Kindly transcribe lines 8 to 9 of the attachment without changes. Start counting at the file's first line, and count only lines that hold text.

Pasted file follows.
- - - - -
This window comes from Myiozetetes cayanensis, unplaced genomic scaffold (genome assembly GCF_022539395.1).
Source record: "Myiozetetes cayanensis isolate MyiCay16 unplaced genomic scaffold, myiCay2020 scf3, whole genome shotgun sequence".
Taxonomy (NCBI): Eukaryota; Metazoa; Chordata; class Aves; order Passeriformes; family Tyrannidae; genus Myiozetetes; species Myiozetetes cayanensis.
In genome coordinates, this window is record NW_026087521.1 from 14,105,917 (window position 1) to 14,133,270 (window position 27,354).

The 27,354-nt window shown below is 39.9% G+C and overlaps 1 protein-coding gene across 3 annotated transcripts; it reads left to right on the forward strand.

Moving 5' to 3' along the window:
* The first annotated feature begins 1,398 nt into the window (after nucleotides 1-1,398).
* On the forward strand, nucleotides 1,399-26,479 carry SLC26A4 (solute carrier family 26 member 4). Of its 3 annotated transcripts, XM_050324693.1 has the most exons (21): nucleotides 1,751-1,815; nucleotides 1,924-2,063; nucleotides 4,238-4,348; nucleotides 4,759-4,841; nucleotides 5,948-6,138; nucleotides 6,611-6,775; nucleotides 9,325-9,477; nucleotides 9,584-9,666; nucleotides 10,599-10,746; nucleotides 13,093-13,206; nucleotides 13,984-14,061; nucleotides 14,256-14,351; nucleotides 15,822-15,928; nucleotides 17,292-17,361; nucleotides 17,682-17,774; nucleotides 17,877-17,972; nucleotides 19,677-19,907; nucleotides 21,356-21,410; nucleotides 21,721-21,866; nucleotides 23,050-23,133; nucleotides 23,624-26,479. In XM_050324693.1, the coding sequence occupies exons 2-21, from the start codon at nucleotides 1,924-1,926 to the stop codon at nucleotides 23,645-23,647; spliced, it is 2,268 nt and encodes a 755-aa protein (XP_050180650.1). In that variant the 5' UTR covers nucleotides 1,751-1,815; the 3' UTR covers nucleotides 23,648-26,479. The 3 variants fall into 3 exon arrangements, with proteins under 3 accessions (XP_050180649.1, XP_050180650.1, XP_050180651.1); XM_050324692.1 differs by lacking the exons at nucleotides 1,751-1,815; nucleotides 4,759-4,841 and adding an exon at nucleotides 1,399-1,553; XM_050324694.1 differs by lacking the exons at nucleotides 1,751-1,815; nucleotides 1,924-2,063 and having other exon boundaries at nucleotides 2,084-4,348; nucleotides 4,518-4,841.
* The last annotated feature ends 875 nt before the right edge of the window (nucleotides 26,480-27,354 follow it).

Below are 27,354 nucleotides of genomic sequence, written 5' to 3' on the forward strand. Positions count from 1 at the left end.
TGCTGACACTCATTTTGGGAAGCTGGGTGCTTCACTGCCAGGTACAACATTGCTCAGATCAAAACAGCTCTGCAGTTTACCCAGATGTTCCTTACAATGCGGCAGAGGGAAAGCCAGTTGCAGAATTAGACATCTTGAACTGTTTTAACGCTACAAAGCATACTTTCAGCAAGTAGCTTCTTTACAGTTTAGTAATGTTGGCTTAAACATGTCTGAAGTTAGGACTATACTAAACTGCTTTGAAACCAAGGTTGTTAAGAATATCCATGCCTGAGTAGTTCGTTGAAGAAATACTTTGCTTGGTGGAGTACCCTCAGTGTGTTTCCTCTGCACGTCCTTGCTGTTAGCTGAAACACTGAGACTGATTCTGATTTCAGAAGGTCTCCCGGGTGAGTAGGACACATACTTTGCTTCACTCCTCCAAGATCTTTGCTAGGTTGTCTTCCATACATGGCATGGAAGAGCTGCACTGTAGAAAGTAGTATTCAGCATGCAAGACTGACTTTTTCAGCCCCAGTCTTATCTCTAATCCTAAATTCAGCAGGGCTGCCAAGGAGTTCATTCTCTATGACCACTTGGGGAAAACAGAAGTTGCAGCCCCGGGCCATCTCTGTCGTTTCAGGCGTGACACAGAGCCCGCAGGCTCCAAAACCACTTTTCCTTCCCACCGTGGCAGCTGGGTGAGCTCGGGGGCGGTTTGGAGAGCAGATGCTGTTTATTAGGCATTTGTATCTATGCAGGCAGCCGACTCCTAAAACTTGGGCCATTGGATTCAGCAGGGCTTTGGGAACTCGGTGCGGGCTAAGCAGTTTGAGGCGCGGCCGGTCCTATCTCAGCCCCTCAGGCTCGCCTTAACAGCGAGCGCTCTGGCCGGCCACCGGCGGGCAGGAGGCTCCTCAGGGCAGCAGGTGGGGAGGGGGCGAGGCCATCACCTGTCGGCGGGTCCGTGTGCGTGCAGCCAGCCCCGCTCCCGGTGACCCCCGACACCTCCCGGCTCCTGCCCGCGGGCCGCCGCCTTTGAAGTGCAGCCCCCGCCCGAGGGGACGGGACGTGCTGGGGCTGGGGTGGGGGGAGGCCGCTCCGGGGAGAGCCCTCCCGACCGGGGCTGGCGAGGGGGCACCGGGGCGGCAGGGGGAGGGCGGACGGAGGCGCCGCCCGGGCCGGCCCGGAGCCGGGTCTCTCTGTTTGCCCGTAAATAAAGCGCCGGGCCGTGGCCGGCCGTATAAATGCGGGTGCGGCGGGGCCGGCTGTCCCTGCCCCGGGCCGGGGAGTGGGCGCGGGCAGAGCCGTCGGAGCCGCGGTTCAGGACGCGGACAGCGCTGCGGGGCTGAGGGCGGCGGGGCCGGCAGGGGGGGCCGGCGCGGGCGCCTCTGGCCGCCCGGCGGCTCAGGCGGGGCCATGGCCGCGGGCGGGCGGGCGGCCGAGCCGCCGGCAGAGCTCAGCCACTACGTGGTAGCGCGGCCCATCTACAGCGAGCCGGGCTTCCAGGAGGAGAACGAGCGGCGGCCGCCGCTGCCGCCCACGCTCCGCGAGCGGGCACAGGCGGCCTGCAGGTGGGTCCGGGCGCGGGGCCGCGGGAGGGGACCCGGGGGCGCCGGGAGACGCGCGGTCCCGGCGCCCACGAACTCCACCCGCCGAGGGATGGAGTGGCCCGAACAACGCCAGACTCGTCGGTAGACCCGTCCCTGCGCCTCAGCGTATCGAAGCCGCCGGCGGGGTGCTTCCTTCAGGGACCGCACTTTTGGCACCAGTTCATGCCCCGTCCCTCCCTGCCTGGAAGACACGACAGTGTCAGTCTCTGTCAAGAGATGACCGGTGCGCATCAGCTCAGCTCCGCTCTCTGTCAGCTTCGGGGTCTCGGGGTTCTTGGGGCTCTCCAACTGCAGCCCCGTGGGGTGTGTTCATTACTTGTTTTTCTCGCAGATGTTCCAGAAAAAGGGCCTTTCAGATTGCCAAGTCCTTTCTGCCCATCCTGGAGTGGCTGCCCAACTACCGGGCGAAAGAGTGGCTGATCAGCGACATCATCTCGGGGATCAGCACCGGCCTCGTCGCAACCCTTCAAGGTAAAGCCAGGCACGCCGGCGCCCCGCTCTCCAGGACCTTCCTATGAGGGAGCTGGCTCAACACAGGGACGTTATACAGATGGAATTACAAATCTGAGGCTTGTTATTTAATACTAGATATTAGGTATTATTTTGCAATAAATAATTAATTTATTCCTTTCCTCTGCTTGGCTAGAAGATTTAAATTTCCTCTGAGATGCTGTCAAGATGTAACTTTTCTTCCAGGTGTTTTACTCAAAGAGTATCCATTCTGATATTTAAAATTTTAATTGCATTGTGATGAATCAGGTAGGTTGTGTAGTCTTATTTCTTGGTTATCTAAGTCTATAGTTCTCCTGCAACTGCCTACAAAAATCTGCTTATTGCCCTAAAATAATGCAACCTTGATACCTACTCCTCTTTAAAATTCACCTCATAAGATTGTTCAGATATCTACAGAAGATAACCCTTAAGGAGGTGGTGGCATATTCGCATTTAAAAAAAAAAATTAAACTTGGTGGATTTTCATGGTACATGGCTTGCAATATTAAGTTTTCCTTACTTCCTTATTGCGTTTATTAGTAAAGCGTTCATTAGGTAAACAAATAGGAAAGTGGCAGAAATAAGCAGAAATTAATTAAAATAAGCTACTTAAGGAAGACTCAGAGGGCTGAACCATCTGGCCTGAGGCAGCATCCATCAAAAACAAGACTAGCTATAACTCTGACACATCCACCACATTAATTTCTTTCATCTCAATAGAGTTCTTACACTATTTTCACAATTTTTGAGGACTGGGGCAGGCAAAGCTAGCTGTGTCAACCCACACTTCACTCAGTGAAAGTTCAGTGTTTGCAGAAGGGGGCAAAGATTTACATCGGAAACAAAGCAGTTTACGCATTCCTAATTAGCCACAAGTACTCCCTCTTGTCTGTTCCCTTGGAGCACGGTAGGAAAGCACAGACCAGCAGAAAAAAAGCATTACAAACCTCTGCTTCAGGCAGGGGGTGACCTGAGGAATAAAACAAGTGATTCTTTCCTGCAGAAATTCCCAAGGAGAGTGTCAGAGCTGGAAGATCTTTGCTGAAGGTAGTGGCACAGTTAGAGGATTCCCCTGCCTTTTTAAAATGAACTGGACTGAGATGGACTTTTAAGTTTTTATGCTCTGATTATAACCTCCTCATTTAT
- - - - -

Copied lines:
* On the forward strand, nucleotides 1,399-26,479 carry SLC26A4 (solute carrier family 26 member 4). Of its 3 annotated transcripts, XM_050324693.1 has the most exons (21): nucleotides 1,751-1,815; nucleotides 1,924-2,063; nucleotides 4,238-4,348; nucleotides 4,759-4,841; nucleotides 5,948-6,138; nucleotides 6,611-6,775; nucleotides 9,325-9,477; nucleotides 9,584-9,666; nucleotides 10,599-10,746; nucleotides 13,093-13,206; nucleotides 13,984-14,061; nucleotides 14,256-14,351; nucleotides 15,822-15,928; nucleotides 17,292-17,361; nucleotides 17,682-17,774; nucleotides 17,877-17,972; nucleotides 19,677-19,907; nucleotides 21,356-21,410; nucleotides 21,721-21,866; nucleotides 23,050-23,133; nucleotides 23,624-26,479. In XM_050324693.1, the coding sequence occupies exons 2-21, from the start codon at nucleotides 1,924-1,926 to the stop codon at nucleotides 23,645-23,647; spliced, it is 2,268 nt and encodes a 755-aa protein (XP_050180650.1). In that variant the 5' UTR covers nucleotides 1,751-1,815; the 3' UTR covers nucleotides 23,648-26,479. The 3 variants fall into 3 exon arrangements, with proteins under 3 accessions (XP_050180649.1, XP_050180650.1, XP_050180651.1); XM_050324692.1 differs by lacking the exons at nucleotides 1,751-1,815; nucleotides 4,759-4,841 and adding an exon at nucleotides 1,399-1,553; XM_050324694.1 differs by lacking the exons at nucleotides 1,751-1,815; nucleotides 1,924-2,063 and having other exon boundaries at nucleotides 2,084-4,348; nucleotides 4,518-4,841.
* The last annotated feature ends 875 nt before the right edge of the window (nucleotides 26,480-27,354 follow it).